5. Spend Time With the Cat

Once the cat has been given time to settle in, start spending some time with the animal in their new space. It’s a good idea to wear long sleeves, pants, gloves, and shoes when you’re around the cat to prevent scratches and bites.

Plan on spending time with the cat at the same time each day to establish a routine. Don’t approach the cat too quickly or make loud noises. It’s also wise to avoid making eye contact with the cat so they don’t feel threatened. Sit down, and spend an hour or so with the cat as often as you can, to get them used to you.

It’s a good idea to play with the cat once they feel safe spending time around you. Pick up a few cat toys like a string and feather toy or a plush mouse. Slowly introduce the toy to the cat, so they know that it’s not a threat. Then use the toy to entice the cat to interact with you.

cat laying on ground playing
Image Credit: Ingus Kruklitis, Shutterstock


How to Tell If a Cat Is Scared or Aggressive

It’s easier to calm a feral cat if you know how they feel. You certainly don’t want the cat to attack you with their claws or teeth when you’re trying to tame them. You also don’t want to frighten the cat to the point where they head for the hills and never come back.

A frightened cat will hiss and growl to keep you at bay. The eyes of a scared cat are not usually dilated, and the animal will keep their head straight while hissing and growling in an attempt to scare you away.

An aggressive cat will have dilated eyes and make plenty of growling noises to keep you away. An aggressive feline will also cock their head while holding their ears back. The cat’s fur will stand on end to make themselves look bigger and more frightening.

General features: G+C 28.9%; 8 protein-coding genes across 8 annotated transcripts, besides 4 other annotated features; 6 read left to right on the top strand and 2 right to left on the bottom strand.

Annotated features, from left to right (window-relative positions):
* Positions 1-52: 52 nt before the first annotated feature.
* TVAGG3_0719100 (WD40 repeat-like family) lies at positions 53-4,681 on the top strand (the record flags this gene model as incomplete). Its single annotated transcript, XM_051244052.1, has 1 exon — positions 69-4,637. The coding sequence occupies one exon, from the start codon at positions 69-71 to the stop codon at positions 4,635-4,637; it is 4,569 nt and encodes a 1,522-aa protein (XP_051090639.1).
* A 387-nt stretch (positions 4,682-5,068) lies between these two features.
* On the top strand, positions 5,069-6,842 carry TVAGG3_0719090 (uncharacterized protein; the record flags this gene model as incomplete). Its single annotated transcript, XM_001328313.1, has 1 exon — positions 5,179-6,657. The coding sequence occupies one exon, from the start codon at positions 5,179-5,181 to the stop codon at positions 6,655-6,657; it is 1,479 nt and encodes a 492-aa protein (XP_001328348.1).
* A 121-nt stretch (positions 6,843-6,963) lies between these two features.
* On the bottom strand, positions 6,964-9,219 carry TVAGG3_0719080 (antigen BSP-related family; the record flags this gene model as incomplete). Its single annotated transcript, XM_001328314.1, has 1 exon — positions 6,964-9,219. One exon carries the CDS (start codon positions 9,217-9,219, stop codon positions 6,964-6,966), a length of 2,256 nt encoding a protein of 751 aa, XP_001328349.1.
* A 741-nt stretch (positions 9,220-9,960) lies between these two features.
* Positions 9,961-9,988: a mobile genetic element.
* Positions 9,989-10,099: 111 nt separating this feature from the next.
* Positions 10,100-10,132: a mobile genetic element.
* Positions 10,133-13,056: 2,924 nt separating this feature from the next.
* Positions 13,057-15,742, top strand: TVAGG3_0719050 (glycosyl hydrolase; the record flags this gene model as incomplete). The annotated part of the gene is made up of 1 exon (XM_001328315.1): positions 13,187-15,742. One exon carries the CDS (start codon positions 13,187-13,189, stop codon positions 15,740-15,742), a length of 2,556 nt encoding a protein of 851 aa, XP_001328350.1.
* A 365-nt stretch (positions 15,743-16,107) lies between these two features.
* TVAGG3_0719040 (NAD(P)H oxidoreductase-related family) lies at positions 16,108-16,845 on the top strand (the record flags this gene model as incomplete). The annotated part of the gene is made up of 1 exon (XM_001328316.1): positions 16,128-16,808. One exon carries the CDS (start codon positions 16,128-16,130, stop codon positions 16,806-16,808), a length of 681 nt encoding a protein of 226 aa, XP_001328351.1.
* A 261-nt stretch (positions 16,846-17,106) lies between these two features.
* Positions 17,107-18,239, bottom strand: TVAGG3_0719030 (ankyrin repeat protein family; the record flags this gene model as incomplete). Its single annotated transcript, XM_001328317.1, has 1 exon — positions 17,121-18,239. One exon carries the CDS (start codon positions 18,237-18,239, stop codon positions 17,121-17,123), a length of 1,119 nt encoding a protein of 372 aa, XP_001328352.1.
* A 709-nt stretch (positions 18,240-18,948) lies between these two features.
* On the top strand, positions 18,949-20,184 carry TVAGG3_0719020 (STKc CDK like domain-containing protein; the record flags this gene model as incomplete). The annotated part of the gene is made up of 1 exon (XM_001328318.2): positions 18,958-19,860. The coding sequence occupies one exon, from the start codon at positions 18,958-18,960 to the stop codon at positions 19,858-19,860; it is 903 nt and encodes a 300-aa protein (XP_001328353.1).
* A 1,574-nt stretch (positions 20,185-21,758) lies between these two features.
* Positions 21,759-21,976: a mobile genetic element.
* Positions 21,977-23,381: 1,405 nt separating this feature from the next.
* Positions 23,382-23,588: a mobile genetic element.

If the feral cat shows signs of aggression when you’re trying to tame them, back off and give them the space that they need—otherwise, you may get hurt.

How Long Does It Take for a Feral Cat to Adjust?

You’re not going to see overnight success when trying to calm a feral cat. The process will take several weeks, so be patient. Remember that the cat may have lived their entire life outdoors without coming into contact with any humans.

If you succeed at calming a feral cat, they can become your new live-in pet. Once you get the animal tamed, schedule an appointment with a veterinarian for a health check and vaccinations. You’ll also need to groom your kitty, so pick up some cat shampoo and a slicker brush to keep your kitty’s fur clean and tangle-free.

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If you cross paths with a feral cat that appears to be scared of people, they were probably born wild. If you want to calm and tame the cat, follow these steps and do everything as calmly as possible.

With time, perseverance, and patience, that feral cat may become your friend. Don’t forget to give them plenty of time and space and allow them to warm up to you on their terms! Who knows? Maybe that feral cat will become your new live-in companion.

Featured Image Credit: JancickaL, Pixabay